It is incorrect to say that 80 jobs will be lost from Civil Service pensions. That is factually incorrect, and the fact that it is factually incorrect has been communicated to staff and the unions repeatedly. It is true to say that we are in the middle of a project to look at replacing our IT systems. At the minute, we have two systems, and, to keep it really simple, one administers and one pays pensions, and our arrangements for those contracts are coming to an end. The intention is to look at options to replace those with a single end-to-end system that will both pay and administer pensions and have a self-service facility. That in itself will require fewer staff to operate it. Therefore, there will be —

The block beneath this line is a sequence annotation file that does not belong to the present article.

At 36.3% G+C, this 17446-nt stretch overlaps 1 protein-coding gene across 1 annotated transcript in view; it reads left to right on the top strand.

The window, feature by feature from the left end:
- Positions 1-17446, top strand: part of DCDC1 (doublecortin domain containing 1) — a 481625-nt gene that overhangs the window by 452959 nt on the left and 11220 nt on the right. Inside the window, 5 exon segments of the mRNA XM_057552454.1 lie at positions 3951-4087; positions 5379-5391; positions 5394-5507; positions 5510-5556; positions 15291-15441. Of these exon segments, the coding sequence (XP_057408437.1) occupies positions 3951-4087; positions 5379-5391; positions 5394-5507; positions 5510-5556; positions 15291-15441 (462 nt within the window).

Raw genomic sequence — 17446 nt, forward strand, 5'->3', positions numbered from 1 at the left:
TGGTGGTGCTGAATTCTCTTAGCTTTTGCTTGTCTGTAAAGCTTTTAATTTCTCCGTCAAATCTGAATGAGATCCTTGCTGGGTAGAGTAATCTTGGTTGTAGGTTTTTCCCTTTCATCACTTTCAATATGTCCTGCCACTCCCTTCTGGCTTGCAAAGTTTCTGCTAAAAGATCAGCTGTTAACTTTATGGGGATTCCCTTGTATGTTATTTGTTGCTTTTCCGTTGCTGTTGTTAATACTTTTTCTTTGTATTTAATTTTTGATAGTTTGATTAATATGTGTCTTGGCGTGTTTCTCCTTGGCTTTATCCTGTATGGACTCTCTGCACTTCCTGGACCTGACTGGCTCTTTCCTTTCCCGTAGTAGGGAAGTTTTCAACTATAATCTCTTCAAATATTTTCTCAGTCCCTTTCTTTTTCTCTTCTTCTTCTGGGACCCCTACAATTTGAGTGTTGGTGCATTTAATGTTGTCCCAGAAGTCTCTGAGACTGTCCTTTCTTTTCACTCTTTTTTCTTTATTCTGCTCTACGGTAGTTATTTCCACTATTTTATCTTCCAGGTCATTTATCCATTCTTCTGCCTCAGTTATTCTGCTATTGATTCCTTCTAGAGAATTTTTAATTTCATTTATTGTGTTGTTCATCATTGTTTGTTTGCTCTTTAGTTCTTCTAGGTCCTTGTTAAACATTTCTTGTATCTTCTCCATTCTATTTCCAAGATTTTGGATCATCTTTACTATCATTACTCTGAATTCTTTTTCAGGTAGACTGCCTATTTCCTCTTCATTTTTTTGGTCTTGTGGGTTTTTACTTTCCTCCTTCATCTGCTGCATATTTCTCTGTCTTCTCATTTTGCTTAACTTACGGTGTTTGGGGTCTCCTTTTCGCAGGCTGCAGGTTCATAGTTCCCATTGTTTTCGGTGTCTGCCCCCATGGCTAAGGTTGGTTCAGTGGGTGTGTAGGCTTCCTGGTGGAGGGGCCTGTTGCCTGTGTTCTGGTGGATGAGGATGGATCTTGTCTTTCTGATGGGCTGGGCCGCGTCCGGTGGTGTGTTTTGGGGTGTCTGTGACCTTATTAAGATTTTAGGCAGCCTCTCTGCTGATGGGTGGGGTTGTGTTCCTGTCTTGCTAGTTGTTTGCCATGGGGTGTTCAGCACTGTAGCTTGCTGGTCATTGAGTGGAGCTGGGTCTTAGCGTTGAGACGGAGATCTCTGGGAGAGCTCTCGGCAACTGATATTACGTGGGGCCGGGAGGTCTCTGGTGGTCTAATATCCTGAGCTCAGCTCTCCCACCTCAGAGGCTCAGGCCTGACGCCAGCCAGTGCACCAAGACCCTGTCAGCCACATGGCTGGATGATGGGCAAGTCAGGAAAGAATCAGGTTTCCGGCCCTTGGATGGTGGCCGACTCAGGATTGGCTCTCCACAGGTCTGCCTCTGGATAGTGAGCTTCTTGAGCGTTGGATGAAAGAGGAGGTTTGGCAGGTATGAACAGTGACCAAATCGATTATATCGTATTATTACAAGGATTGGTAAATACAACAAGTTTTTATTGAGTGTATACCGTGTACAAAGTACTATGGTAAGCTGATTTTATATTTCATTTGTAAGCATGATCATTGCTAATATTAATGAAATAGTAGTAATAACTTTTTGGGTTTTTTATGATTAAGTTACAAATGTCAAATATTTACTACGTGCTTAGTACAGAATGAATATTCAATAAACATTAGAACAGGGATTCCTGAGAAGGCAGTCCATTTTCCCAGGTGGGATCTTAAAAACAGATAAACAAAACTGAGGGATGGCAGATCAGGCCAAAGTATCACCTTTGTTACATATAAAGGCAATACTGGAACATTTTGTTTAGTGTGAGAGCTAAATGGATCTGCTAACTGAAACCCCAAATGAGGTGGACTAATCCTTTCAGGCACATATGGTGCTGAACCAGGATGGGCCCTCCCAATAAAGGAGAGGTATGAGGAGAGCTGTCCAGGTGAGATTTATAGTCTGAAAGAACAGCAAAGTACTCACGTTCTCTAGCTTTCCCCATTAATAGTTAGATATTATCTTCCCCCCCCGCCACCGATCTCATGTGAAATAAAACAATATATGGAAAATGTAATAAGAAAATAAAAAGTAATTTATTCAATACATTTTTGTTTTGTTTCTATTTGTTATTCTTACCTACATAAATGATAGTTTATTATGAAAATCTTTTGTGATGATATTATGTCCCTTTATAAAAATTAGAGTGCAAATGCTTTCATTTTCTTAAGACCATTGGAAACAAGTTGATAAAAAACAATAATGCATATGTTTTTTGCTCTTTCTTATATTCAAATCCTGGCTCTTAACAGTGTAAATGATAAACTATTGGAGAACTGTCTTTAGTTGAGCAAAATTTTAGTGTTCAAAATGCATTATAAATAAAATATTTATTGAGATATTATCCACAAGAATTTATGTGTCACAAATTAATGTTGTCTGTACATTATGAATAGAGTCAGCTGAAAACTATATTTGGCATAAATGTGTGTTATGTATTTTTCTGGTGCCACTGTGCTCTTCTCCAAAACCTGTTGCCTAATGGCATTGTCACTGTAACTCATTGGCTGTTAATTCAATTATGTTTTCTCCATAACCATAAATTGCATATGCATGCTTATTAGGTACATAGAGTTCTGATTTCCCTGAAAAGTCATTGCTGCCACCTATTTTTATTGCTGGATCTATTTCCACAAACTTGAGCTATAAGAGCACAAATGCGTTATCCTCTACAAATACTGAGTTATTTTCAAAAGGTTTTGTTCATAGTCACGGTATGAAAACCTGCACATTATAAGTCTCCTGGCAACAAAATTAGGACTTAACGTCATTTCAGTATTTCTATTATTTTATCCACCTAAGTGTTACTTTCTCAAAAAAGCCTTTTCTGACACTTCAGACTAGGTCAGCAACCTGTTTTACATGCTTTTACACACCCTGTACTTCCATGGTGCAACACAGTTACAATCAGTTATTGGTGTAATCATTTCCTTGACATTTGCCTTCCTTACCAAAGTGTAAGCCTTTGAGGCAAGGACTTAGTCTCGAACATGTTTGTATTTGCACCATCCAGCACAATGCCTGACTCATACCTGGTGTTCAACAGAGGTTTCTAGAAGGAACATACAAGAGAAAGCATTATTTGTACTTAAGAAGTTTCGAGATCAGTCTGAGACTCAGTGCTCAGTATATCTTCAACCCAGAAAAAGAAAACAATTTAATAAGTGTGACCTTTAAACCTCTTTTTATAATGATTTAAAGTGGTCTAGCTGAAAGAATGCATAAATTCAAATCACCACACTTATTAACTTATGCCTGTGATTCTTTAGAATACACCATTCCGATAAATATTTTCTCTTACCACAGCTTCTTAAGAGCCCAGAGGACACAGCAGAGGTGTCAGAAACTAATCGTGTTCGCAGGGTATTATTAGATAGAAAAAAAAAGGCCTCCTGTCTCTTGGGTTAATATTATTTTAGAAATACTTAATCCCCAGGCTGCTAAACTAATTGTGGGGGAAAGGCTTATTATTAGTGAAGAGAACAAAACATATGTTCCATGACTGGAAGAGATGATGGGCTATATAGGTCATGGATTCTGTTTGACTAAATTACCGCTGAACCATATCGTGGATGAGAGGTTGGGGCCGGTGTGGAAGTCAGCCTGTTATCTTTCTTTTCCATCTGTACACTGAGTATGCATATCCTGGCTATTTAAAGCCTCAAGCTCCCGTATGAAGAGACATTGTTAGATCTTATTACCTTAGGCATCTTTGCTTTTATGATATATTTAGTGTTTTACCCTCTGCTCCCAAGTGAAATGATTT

The Chairperson: So there will be job losses.
Mrs G Nesbitt: Just let me finish, and I will explain. I will then be happy to take your questions. Fewer staff will be required to operate the system, so there will be fewer staff working in Civil Service pensions. There is a range of options, which fall into two broad camps. I will come on to the staffing implications after I finish this little introduction. One option is that we simply replace the system and that it continues to be operated by civil servants. The second option is not only to replace the system but to look at a managed service. Under the guidance for procurement, we are required to look at that range of options. Those options are still being considered, and we are working through the outline business case at the minute.